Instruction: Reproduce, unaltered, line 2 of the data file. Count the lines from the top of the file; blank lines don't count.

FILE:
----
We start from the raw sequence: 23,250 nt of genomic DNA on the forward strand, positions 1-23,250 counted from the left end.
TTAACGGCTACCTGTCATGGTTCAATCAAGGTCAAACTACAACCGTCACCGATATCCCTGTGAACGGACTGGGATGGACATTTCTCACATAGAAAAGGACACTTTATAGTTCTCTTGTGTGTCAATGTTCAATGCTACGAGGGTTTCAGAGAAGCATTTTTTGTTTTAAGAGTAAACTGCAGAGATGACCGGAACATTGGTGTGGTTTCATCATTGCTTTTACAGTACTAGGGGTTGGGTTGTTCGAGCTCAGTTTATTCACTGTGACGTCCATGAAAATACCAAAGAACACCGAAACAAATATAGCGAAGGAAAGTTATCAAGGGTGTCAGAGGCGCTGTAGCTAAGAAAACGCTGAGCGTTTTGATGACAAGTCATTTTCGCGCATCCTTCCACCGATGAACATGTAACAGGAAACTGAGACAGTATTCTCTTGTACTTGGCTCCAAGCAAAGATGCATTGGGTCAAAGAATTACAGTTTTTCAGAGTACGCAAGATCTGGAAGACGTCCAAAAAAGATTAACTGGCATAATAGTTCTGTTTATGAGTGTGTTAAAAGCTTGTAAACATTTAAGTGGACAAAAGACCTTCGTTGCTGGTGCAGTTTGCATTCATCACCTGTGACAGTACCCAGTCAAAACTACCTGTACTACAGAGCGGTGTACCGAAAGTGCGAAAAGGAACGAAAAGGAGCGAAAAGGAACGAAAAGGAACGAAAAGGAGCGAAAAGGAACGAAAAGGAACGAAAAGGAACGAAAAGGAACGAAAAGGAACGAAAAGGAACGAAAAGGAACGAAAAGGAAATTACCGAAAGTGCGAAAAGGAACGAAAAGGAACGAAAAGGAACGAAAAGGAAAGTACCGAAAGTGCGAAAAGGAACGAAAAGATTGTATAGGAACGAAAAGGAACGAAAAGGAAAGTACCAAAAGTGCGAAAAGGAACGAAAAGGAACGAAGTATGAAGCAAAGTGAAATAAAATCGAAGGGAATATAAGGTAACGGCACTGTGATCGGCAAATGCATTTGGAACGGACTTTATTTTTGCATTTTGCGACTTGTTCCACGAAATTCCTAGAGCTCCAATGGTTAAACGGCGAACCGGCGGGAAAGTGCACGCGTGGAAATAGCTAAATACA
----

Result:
TTAACGGCTACCTGTCATGGTTCAATCAAGGTCAAACTACAACCGTCACCGATATCCCTGTGAACGGACTGGGATGGACATTTCTCACATAGAAAAGGACACTTTATAGTTCTCTTGTGTGTCAATGTTCAATGCTACGAGGGTTTCAGAGAAGCATTTTTTGTTTTAAGAGTAAACTGCAGAGATGACCGGAACATTGGTGTGGTTTCATCATTGCTTTTACAGTACTAGGGGTTGGGTTGTTCGAGCTCAGTTTATTCACTGTGACGTCCATGAAAATACCAAAGAACACCGAAACAAATATAGCGAAGGAAAGTTATCAAGGGTGTCAGAGGCGCTGTAGCTAAGAAAACGCTGAGCGTTTTGATGACAAGTCATTTTCGCGCATCCTTCCACCGATGAACATGTAACAGGAAACTGAGACAGTATTCTCTTGTACTTGGCTCCAAGCAAAGATGCATTGGGTCAAAGAATTACAGTTTTTCAGAGTACGCAAGATCTGGAAGACGTCCAAAAAAGATTAACTGGCATAATAGTTCTGTTTATGAGTGTGTTAAAAGCTTGTAAACATTTAAGTGGACAAAAGACCTTCGTTGCTGGTGCAGTTTGCATTCATCACCTGTGACAGTACCCAGTCAAAACTACCTGTACTACAGAGCGGTGTACCGAAAGTGCGAAAAGGAACGAAAAGGAGCGAAAAGGAACGAAAAGGAACGAAAAGGAGCGAAAAGGAACGAAAAGGAACGAAAAGGAACGAAAAGGAACGAAAAGGAACGAAAAGGAACGAAAAGGAACGAAAAGGAAATTACCGAAAGTGCGAAAAGGAACGAAAAGGAACGAAAAGGAACGAAAAGGAAAGTACCGAAAGTGCGAAAAGGAACGAAAAGATTGTATAGGAACGAAAAGGAACGAAAAGGAAAGTACCAAAAGTGCGAAAAGGAACGAAAAGGAACGAAGTATGAAGCAAAGTGAAATAAAATCGAAGGGAATATAAGGTAACGGCACTGTGATCGGCAAATGCATTTGGAACGGACTTTATTTTTGCATTTTGCGACTTGTTCCACGAAATTCCTAGAGCTCCAATGGTTAAACGGCGAACCGGCGGGAAAGTGCACGCGTGGAAATAGCTAAATACA